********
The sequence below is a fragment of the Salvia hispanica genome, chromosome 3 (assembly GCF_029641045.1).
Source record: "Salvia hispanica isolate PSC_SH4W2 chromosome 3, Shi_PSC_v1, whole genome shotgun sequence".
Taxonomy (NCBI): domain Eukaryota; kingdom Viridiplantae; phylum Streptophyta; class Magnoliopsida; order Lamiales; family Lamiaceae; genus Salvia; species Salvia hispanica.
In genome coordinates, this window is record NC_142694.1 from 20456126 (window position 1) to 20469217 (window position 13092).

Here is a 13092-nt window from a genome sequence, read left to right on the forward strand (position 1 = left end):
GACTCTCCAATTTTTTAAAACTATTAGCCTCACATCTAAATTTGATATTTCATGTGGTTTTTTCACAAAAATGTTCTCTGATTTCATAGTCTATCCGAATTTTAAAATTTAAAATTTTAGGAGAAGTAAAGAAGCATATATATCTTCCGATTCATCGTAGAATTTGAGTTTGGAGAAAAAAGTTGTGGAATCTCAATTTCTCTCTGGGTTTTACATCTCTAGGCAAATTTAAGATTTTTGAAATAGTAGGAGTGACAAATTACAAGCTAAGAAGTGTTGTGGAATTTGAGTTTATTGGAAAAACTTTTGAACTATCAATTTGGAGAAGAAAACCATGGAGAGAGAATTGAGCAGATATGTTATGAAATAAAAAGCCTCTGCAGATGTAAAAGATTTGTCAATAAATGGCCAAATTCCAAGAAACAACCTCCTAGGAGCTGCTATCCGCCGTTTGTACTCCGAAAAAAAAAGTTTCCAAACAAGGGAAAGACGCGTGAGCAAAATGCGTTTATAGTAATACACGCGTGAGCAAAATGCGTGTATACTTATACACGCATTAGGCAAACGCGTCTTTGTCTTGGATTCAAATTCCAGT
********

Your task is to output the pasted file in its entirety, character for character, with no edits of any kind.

The sequence below is a fragment of the Salvia hispanica genome, chromosome 3 (assembly GCF_029641045.1).
Source record: "Salvia hispanica isolate PSC_SH4W2 chromosome 3, Shi_PSC_v1, whole genome shotgun sequence".
Taxonomy (NCBI): domain Eukaryota; kingdom Viridiplantae; phylum Streptophyta; class Magnoliopsida; order Lamiales; family Lamiaceae; genus Salvia; species Salvia hispanica.
In genome coordinates, this window is record NC_142694.1 from 20456126 (window position 1) to 20469217 (window position 13092).

Here is a 13092-nt window from a genome sequence, read left to right on the forward strand (position 1 = left end):
GACTCTCCAATTTTTTAAAACTATTAGCCTCACATCTAAATTTGATATTTCATGTGGTTTTTTCACAAAAATGTTCTCTGATTTCATAGTCTATCCGAATTTTAAAATTTAAAATTTTAGGAGAAGTAAAGAAGCATATATATCTTCCGATTCATCGTAGAATTTGAGTTTGGAGAAAAAAGTTGTGGAATCTCAATTTCTCTCTGGGTTTTACATCTCTAGGCAAATTTAAGATTTTTGAAATAGTAGGAGTGACAAATTACAAGCTAAGAAGTGTTGTGGAATTTGAGTTTATTGGAAAAACTTTTGAACTATCAATTTGGAGAAGAAAACCATGGAGAGAGAATTGAGCAGATATGTTATGAAATAAAAAGCCTCTGCAGATGTAAAAGATTTGTCAATAAATGGCCAAATTCCAAGAAACAACCTCCTAGGAGCTGCTATCCGCCGTTTGTACTCCGAAAAAAAAAGTTTCCAAACAAGGGAAAGACGCGTGAGCAAAATGCGTTTATAGTAATACACGCGTGAGCAAAATGCGTGTATACTTATACACGCATTAGGCAAACGCGTCTTTGTCTTGGATTCAAATTCCAGT